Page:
Auchi was reportedly involved in the power plant contract. Batchelor says Iraqi officials in Baghdad speak bluntly of Auchi as a "Saddam guy," and a member of the Baathist gang who has "beggared Iraq for 50 years."
The first allegations of Auchi’s bid rigging date back to the first telecommunications contracts awarded in 2003. On November 9, 2003, Time Magazine reported that the US was reviewing a decision to grant the mobile license for Baghdad and central Iraq to a consortium led by Egyptian telecom giant Orascom because of its ties to Auchi, described as "an Iraqi-born billionaire who built his fortune partly through arms deals with the Iraqi regime in the 1980s."
"Industry sources say Auchi provided Orascom with a $20 million loan to help pay down its $500 million debt," Time wrote. "The sources say the loan gave Auchi, who faced French prosecutors earlier this year for his role in a corruption and embezzlement scandal, a controlling stake in Orascom."
On February 25, 2005, a report by Charles Smith for NewsMax said, "Newly released documents from the Bush administration show that a former member of Saddam Hussein's inner circle has resurfaced inside the new Iraqi government, bringing charges of corruption, bribery and bid-rigging."
"As a result," he wrote, "millions of U.S. aid dollars and billions in Iraqi government funds have disappeared in an ongoing scandal that is poised to engulf Baghdad and Washington."
Citing a May 2004 Department of Defense report, Smith said, Auchi has organized "an elaborate scheme to take over and control the post-war cellular phone system in Iraq."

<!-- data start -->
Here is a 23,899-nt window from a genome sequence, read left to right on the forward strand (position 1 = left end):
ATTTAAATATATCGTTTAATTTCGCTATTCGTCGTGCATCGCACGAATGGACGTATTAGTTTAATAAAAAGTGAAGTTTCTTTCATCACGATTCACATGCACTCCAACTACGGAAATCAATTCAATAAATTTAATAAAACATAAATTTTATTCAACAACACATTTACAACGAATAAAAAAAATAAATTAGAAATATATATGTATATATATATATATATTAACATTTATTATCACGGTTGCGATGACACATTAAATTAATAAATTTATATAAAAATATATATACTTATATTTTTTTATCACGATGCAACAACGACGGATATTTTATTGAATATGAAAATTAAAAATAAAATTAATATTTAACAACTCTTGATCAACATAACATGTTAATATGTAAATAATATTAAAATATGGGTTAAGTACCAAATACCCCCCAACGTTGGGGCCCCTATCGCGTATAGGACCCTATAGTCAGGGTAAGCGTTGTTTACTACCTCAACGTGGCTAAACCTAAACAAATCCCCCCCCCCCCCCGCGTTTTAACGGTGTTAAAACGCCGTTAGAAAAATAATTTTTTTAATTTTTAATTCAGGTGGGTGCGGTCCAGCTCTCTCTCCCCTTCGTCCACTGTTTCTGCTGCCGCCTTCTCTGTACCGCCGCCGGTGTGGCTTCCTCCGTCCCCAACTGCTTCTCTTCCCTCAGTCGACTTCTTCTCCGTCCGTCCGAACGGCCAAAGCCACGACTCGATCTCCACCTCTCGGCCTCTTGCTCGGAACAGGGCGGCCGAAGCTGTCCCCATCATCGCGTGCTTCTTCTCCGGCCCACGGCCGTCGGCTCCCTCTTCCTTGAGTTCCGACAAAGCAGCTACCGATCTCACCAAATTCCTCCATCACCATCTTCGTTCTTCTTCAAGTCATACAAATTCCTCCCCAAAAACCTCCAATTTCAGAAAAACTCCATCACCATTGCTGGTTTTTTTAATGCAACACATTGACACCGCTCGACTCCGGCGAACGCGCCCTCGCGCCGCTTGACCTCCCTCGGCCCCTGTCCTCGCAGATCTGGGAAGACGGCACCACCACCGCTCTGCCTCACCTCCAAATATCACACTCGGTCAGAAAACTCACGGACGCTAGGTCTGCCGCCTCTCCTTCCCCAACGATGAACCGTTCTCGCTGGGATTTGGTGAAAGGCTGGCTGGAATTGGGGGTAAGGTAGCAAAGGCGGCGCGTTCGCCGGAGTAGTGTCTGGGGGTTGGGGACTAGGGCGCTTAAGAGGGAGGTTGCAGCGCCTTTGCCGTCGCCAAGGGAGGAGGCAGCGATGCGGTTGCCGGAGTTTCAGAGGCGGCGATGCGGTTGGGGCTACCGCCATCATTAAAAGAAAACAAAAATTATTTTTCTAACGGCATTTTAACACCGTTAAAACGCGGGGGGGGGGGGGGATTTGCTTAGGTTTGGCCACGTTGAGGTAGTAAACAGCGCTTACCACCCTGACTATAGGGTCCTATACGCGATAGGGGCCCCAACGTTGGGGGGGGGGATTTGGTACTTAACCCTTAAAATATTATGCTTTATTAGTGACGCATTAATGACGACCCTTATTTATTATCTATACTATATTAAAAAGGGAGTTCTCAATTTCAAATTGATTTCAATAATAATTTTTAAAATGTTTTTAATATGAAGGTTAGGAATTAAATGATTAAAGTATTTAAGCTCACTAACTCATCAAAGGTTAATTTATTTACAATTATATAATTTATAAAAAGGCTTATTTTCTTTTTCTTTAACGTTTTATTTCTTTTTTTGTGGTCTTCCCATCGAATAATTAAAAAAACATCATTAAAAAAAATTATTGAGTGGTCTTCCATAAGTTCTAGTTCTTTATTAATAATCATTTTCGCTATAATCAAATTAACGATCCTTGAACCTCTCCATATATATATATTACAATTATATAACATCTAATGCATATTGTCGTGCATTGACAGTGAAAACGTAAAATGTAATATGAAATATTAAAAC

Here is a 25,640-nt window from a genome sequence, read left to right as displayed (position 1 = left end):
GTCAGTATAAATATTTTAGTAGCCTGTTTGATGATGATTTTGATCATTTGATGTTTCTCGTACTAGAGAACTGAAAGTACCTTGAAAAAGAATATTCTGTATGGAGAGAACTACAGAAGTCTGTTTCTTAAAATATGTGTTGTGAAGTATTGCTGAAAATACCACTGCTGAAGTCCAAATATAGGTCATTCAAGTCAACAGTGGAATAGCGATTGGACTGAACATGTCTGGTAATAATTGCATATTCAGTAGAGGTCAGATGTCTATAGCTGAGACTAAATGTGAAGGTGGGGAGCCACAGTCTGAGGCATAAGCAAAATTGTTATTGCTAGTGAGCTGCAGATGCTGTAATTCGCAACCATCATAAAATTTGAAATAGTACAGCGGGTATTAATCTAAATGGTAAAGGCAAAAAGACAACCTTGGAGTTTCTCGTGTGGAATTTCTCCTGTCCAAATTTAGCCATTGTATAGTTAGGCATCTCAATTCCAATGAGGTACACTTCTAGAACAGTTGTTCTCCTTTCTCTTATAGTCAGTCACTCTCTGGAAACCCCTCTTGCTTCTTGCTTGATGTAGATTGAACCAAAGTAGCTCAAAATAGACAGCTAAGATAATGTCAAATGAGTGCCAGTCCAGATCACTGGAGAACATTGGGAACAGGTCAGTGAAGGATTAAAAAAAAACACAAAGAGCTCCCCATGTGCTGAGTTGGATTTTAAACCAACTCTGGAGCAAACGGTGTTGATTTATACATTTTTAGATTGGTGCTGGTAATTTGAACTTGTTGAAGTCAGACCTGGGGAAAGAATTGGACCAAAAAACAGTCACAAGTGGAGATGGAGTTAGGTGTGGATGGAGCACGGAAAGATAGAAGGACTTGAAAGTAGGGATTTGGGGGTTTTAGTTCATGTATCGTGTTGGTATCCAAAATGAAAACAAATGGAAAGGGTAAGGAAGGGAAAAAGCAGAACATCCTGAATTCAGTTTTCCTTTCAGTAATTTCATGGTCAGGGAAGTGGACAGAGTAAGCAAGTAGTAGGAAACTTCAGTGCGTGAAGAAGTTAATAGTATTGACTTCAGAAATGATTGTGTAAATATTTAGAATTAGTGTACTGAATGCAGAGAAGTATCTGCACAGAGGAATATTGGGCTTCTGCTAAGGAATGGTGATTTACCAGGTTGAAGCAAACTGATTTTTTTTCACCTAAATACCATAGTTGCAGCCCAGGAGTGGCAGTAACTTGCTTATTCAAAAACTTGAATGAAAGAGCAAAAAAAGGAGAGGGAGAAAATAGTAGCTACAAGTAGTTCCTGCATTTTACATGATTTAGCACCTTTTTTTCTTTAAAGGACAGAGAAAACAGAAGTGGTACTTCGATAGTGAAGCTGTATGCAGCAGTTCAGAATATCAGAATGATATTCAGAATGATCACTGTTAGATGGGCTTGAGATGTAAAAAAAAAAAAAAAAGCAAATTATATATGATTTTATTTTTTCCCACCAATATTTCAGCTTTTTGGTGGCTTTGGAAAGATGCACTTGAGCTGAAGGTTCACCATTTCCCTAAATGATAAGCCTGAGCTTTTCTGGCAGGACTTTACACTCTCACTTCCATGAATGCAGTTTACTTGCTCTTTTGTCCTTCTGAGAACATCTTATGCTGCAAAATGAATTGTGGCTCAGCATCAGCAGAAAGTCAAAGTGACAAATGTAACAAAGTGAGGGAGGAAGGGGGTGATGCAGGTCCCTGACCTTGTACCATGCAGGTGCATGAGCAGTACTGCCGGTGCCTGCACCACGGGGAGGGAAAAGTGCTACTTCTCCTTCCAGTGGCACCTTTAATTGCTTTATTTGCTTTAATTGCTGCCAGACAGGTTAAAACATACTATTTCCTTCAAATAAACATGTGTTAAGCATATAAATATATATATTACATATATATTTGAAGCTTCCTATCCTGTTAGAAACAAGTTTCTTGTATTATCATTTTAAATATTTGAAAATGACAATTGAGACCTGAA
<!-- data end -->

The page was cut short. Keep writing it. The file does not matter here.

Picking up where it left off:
"Auchi," the report stated, "is widely regarded as a corrupt supporter of Saddam Hussein's regime who got his money from doing deals, especially illegal arms transfers for Saddam."
Bribes of between $18 and $21 million were allocated among six people including the Minister of Communications, an Iraqi Governing Council member, two American advisers from the Coalition Provisional Authority, and two British officials, according to the report.
Alsammarae moved to Chicago in the 1970s and met Rezko while attending engineering school. Reports indicating the Combine's corruption extended to the electricity minister in Iraq began in mid-summer 2005. On July 29, 2005, Sandra Jones reported in Crain's:
“Rezmar ... controlled by Tony Rezko, a controversial confidant of Gov. Rod Blagojevich, entered into a joint venture with a British firm in a $150-million deal to build a power plant in Iraq.”
She noted that the project would be managed by one of Blagojevich's previous top administration officials, Michael Rumman, "former director of the Illinois Department of Central Management Services, the state's internal operations real estate agency.”
“The contract signed with Iraq’s ministry of electricity, calls for the soon-to-be named joint venture to supply power to Iraq for 10 years,” Jones reported.